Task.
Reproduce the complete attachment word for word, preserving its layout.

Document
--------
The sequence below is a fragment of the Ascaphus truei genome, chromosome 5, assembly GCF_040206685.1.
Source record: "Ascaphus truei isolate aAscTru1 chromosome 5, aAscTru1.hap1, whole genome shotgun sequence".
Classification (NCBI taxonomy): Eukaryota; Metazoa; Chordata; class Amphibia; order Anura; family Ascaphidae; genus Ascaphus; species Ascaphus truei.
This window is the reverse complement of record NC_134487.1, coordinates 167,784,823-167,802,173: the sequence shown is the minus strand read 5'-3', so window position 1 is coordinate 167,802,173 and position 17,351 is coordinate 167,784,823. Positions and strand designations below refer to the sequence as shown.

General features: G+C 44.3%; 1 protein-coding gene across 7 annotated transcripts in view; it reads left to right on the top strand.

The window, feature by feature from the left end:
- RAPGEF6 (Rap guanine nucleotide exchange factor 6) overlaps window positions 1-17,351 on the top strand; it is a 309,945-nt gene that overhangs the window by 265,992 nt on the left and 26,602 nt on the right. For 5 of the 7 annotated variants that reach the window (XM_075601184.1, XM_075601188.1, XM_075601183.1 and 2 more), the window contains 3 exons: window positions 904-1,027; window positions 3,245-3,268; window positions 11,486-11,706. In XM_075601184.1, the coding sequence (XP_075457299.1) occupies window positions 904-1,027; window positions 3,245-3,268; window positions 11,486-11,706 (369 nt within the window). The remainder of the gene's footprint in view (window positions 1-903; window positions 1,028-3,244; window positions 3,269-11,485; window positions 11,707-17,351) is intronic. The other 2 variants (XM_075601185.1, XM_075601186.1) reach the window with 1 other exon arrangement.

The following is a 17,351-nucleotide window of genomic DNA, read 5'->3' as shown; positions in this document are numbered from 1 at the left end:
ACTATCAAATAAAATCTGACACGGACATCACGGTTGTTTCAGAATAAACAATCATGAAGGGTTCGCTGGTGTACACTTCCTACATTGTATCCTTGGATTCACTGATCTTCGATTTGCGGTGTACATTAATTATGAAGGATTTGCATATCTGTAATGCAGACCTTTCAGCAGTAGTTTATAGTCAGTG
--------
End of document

The sequence below is a fragment of the Ascaphus truei genome, chromosome 5, assembly GCF_040206685.1.
Source record: "Ascaphus truei isolate aAscTru1 chromosome 5, aAscTru1.hap1, whole genome shotgun sequence".
Classification (NCBI taxonomy): Eukaryota; Metazoa; Chordata; class Amphibia; order Anura; family Ascaphidae; genus Ascaphus; species Ascaphus truei.
This window is the reverse complement of record NC_134487.1, coordinates 167,784,823-167,802,173: the sequence shown is the minus strand read 5'-3', so window position 1 is coordinate 167,802,173 and position 17,351 is coordinate 167,784,823. Positions and strand designations below refer to the sequence as shown.

General features: G+C 44.3%; 1 protein-coding gene across 7 annotated transcripts in view; it reads left to right on the top strand.

The window, feature by feature from the left end:
- RAPGEF6 (Rap guanine nucleotide exchange factor 6) overlaps window positions 1-17,351 on the top strand; it is a 309,945-nt gene that overhangs the window by 265,992 nt on the left and 26,602 nt on the right. For 5 of the 7 annotated variants that reach the window (XM_075601184.1, XM_075601188.1, XM_075601183.1 and 2 more), the window contains 3 exons: window positions 904-1,027; window positions 3,245-3,268; window positions 11,486-11,706. In XM_075601184.1, the coding sequence (XP_075457299.1) occupies window positions 904-1,027; window positions 3,245-3,268; window positions 11,486-11,706 (369 nt within the window). The remainder of the gene's footprint in view (window positions 1-903; window positions 1,028-3,244; window positions 3,269-11,485; window positions 11,707-17,351) is intronic. The other 2 variants (XM_075601185.1, XM_075601186.1) reach the window with 1 other exon arrangement.

The following is a 17,351-nucleotide window of genomic DNA, read 5'->3' as shown; positions in this document are numbered from 1 at the left end:
ACTATCAAATAAAATCTGACACGGACATCACGGTTGTTTCAGAATAAACAATCATGAAGGGTTCGCTGGTGTACACTTCCTACATTGTATCCTTGGATTCACTGATCTTCGATTTGCGGTGTACATTAATTATGAAGGATTTGCATATCTGTAATGCAGACCTTTCAGCAGTAGTTTATAGTCAGTG